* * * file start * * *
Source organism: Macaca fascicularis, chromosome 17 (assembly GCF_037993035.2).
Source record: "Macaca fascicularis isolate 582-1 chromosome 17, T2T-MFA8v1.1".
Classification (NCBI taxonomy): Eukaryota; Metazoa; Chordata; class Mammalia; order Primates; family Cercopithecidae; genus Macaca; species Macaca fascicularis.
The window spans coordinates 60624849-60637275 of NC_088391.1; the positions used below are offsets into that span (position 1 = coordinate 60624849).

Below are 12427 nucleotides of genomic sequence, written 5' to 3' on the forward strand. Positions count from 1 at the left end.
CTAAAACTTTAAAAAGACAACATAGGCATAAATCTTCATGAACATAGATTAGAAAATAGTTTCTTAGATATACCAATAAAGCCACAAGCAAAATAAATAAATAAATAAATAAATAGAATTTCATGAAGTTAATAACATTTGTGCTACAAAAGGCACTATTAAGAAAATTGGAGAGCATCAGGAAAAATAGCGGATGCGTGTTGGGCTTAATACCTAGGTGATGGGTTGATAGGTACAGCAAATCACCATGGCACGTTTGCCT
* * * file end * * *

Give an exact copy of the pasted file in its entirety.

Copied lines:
Source organism: Macaca fascicularis, chromosome 17 (assembly GCF_037993035.2).
Source record: "Macaca fascicularis isolate 582-1 chromosome 17, T2T-MFA8v1.1".
Classification (NCBI taxonomy): Eukaryota; Metazoa; Chordata; class Mammalia; order Primates; family Cercopithecidae; genus Macaca; species Macaca fascicularis.
The window spans coordinates 60624849-60637275 of NC_088391.1; the positions used below are offsets into that span (position 1 = coordinate 60624849).

Below are 12427 nucleotides of genomic sequence, written 5' to 3' on the forward strand. Positions count from 1 at the left end.
CTAAAACTTTAAAAAGACAACATAGGCATAAATCTTCATGAACATAGATTAGAAAATAGTTTCTTAGATATACCAATAAAGCCACAAGCAAAATAAATAAATAAATAAATAAATAGAATTTCATGAAGTTAATAACATTTGTGCTACAAAAGGCACTATTAAGAAAATTGGAGAGCATCAGGAAAAATAGCGGATGCGTGTTGGGCTTAATACCTAGGTGATGGGTTGATAGGTACAGCAAATCACCATGGCACGTTTGCCT